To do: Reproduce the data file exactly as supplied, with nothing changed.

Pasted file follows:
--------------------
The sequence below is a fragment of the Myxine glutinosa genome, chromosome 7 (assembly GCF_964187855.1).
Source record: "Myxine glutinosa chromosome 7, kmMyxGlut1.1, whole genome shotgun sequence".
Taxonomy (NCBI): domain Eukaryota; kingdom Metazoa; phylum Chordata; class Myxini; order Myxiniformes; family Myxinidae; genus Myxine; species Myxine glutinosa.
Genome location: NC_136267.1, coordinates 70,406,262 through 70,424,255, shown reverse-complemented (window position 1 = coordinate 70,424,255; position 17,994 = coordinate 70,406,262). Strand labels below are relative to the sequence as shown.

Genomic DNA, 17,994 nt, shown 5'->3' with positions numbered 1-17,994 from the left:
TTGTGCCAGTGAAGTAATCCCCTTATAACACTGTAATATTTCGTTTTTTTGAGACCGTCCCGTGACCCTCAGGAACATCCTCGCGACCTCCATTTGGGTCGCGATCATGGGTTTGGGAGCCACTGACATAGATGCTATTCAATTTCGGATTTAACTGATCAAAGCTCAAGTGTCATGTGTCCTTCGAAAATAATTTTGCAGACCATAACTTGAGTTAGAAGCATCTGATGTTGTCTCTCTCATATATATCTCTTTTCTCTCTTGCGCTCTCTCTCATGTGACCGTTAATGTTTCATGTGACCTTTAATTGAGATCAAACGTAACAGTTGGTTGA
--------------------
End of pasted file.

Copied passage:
The sequence below is a fragment of the Myxine glutinosa genome, chromosome 7 (assembly GCF_964187855.1).
Source record: "Myxine glutinosa chromosome 7, kmMyxGlut1.1, whole genome shotgun sequence".
Taxonomy (NCBI): domain Eukaryota; kingdom Metazoa; phylum Chordata; class Myxini; order Myxiniformes; family Myxinidae; genus Myxine; species Myxine glutinosa.
Genome location: NC_136267.1, coordinates 70,406,262 through 70,424,255, shown reverse-complemented (window position 1 = coordinate 70,424,255; position 17,994 = coordinate 70,406,262). Strand labels below are relative to the sequence as shown.

Genomic DNA, 17,994 nt, shown 5'->3' with positions numbered 1-17,994 from the left:
TTGTGCCAGTGAAGTAATCCCCTTATAACACTGTAATATTTCGTTTTTTTGAGACCGTCCCGTGACCCTCAGGAACATCCTCGCGACCTCCATTTGGGTCGCGATCATGGGTTTGGGAGCCACTGACATAGATGCTATTCAATTTCGGATTTAACTGATCAAAGCTCAAGTGTCATGTGTCCTTCGAAAATAATTTTGCAGACCATAACTTGAGTTAGAAGCATCTGATGTTGTCTCTCTCATATATATCTCTTTTCTCTCTTGCGCTCTCTCTCATGTGACCGTTAATGTTTCATGTGACCTTTAATTGAGATCAAACGTAACAGTTGGTTGA